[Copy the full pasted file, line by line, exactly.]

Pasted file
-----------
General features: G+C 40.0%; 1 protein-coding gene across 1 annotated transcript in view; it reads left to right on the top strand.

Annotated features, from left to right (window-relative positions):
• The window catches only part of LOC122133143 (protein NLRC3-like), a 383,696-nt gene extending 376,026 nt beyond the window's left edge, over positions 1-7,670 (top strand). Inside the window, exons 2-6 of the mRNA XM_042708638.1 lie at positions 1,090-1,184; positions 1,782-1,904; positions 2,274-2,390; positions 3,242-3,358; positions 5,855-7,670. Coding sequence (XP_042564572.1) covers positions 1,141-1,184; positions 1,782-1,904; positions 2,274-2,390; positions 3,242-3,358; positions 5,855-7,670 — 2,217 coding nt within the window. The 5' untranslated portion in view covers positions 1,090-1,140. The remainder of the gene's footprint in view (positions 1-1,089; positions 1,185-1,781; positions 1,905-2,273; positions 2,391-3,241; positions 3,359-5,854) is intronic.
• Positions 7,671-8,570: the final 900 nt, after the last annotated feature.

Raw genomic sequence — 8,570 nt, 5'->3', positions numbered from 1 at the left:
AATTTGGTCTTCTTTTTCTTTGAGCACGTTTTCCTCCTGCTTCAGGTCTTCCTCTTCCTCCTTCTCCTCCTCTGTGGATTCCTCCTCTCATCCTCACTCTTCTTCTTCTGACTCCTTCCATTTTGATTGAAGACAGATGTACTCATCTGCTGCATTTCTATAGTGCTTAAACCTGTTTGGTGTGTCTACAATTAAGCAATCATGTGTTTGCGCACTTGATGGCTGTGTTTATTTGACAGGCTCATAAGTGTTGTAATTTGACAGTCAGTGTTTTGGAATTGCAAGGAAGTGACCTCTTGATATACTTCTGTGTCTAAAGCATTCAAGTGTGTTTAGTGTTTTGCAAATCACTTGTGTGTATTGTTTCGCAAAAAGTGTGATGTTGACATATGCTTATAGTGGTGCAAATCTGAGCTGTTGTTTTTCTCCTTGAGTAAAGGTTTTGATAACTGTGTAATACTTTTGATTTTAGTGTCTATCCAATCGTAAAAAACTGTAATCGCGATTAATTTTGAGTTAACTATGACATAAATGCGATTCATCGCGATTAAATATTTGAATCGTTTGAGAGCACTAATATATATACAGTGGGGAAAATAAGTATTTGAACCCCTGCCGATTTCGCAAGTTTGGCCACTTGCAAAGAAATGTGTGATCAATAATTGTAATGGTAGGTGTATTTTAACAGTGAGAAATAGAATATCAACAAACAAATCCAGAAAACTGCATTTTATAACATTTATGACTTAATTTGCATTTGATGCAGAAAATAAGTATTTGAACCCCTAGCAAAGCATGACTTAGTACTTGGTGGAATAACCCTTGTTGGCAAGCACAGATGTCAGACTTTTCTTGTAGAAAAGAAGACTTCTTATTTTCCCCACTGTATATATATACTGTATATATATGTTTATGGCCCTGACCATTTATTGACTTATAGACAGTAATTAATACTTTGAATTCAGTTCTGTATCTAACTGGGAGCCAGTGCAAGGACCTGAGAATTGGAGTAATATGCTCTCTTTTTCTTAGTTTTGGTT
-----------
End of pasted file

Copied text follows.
General features: G+C 40.0%; 1 protein-coding gene across 1 annotated transcript in view; it reads left to right on the top strand.

Annotated features, from left to right (window-relative positions):
• The window catches only part of LOC122133143 (protein NLRC3-like), a 383,696-nt gene extending 376,026 nt beyond the window's left edge, over positions 1-7,670 (top strand). Inside the window, exons 2-6 of the mRNA XM_042708638.1 lie at positions 1,090-1,184; positions 1,782-1,904; positions 2,274-2,390; positions 3,242-3,358; positions 5,855-7,670. Coding sequence (XP_042564572.1) covers positions 1,141-1,184; positions 1,782-1,904; positions 2,274-2,390; positions 3,242-3,358; positions 5,855-7,670 — 2,217 coding nt within the window. The 5' untranslated portion in view covers positions 1,090-1,140. The remainder of the gene's footprint in view (positions 1-1,089; positions 1,185-1,781; positions 1,905-2,273; positions 2,391-3,241; positions 3,359-5,854) is intronic.
• Positions 7,671-8,570: the final 900 nt, after the last annotated feature.

Raw genomic sequence — 8,570 nt, 5'->3', positions numbered from 1 at the left:
AATTTGGTCTTCTTTTTCTTTGAGCACGTTTTCCTCCTGCTTCAGGTCTTCCTCTTCCTCCTTCTCCTCCTCTGTGGATTCCTCCTCTCATCCTCACTCTTCTTCTTCTGACTCCTTCCATTTTGATTGAAGACAGATGTACTCATCTGCTGCATTTCTATAGTGCTTAAACCTGTTTGGTGTGTCTACAATTAAGCAATCATGTGTTTGCGCACTTGATGGCTGTGTTTATTTGACAGGCTCATAAGTGTTGTAATTTGACAGTCAGTGTTTTGGAATTGCAAGGAAGTGACCTCTTGATATACTTCTGTGTCTAAAGCATTCAAGTGTGTTTAGTGTTTTGCAAATCACTTGTGTGTATTGTTTCGCAAAAAGTGTGATGTTGACATATGCTTATAGTGGTGCAAATCTGAGCTGTTGTTTTTCTCCTTGAGTAAAGGTTTTGATAACTGTGTAATACTTTTGATTTTAGTGTCTATCCAATCGTAAAAAACTGTAATCGCGATTAATTTTGAGTTAACTATGACATAAATGCGATTCATCGCGATTAAATATTTGAATCGTTTGAGAGCACTAATATATATACAGTGGGGAAAATAAGTATTTGAACCCCTGCCGATTTCGCAAGTTTGGCCACTTGCAAAGAAATGTGTGATCAATAATTGTAATGGTAGGTGTATTTTAACAGTGAGAAATAGAATATCAACAAACAAATCCAGAAAACTGCATTTTATAACATTTATGACTTAATTTGCATTTGATGCAGAAAATAAGTATTTGAACCCCTAGCAAAGCATGACTTAGTACTTGGTGGAATAACCCTTGTTGGCAAGCACAGATGTCAGACTTTTCTTGTAGAAAAGAAGACTTCTTATTTTCCCCACTGTATATATATACTGTATATATATGTTTATGGCCCTGACCATTTATTGACTTATAGACAGTAATTAATACTTTGAATTCAGTTCTGTATCTAACTGGGAGCCAGTGCAAGGACCTGAGAATTGGAGTAATATGCTCTCTTTTTCTTAGTTTTGGTT